In a piece published earlier this year, Forbes contributor Derek Newton would like us to believe that attending college today really is less expensive than it used to be. Unfortunately, Newton is very much off-base, especially if we focus on the financial fates of the three-quarters of students who attend public institutions.
The College Board tells us that the “net price” paid by an in-state student at a four-year public institution -- after deducting any grants students have received, but not loans they must pay back -- rose 34.9 percent over the past decade. That’s after inflation. This was an annual rate of growth that exceeded the rise in the Consumer Price Index by 3.04 percent. If we add room and board to the equation, then costs rose “only” 2.46 percent more rapidly than the Consumer Price Index.
Ask how many hours a typical American employee must work to pay the average net price at a four-year public institution, and it’s easy to understand the adverse impact of these increases on students and families. In the 2007-2008 academic year -- when the average American worker earned $17.74 an hour in 2017 prices -- it took 661 hours of work to pay the average tuition and fees, plus room and board, at a four-year public college. Now, in 2017-2018, it takes the same typical worker 824 hours to cover that price. That’s more than an entire month of additional work.
Since 2010, public college enrollments have fallen by 573,000 students in the United States, even while the U.S. population has risen 4.88 percent. One reason for this is inflated public college prices. We must ask why the rise in real college net prices at four-year public colleges have risen more than nine times faster than the comparable increase in real median household income.
Falling state appropriations, administrative bloat, institutional mission creep, excessive expenditures on amenities like lazy rivers and climbing walls, and competition for improved ratings all deserve some blame. But the culprits are not only found on campus. Every tuition and fee increase at a public institution was approved -- usually unanimously -- by a public governing board whose members were often appointed by a governor.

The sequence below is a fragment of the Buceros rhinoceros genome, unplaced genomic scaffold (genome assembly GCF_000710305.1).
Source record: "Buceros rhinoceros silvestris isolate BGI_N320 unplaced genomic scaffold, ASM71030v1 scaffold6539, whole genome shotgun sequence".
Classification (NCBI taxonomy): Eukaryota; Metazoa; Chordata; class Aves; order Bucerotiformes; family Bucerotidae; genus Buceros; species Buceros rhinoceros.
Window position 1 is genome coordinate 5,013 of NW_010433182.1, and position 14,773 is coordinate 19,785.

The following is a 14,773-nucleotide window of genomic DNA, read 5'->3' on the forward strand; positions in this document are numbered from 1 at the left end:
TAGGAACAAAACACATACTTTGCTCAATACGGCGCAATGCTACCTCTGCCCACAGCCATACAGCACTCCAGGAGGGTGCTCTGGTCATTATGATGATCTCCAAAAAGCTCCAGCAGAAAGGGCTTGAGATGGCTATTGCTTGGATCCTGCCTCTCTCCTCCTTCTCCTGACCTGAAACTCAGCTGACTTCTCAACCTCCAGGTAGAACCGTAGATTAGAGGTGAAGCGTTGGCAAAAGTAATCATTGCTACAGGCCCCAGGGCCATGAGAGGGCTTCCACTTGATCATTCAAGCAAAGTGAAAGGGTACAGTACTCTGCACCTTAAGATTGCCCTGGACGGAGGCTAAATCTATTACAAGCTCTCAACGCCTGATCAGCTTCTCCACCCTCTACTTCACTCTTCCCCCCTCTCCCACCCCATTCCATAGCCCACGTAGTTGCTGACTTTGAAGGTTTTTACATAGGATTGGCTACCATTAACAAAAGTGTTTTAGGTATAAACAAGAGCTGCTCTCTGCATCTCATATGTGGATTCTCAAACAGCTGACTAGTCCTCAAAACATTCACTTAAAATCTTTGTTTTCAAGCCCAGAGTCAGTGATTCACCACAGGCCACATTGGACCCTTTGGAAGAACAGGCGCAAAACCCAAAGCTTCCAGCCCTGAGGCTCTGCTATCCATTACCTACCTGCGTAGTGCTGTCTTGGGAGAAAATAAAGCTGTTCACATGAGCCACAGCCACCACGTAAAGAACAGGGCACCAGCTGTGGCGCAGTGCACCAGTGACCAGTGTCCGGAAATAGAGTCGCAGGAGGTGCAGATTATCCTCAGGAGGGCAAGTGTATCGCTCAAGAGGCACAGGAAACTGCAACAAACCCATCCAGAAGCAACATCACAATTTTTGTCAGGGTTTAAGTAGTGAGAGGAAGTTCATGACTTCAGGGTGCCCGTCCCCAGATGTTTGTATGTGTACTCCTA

Too many boards have neglected their fiduciary responsibilities to citizens, students, and families. They have become advocates for institutional wish lists that inflate costs.
Reform must start in governors’ offices and legislatures. These public officials must ensure that board members undergo training and orientation before they are permitted to serve, and that they understand they represent the public interest. If they don’t, costs will continue to rise -- and more Americans will continue to find that a college education is out of reach.
James V. Koch, a member of the board of Partners for College Affordability and Public Trust, served as president of the University of Montana and Old Dominion University.
Net prices for publics, The College Board, Trends in College Pricing, 2017, Table 4, https://trends.collegeboard.org/college-pricing
Consumer Price Index, BLS, Series CUUR0000SA0
Average Wage Rates, BLS, Occupational Employment Statistics, National Employment and Wage Estimates, United States, https://www.bls.gov/oes/current/oes_nat.htm#00-0000
Median Household Income, Federal Reserve Bank of St. Louis (FRED), https://fred.stlouisfed.org/series/MEHOINUSA672N
Public College Enrollments, The College Board, Trends in College Pricing, 2017, Figure 18, https://trends.collegeboard.org/college-pricing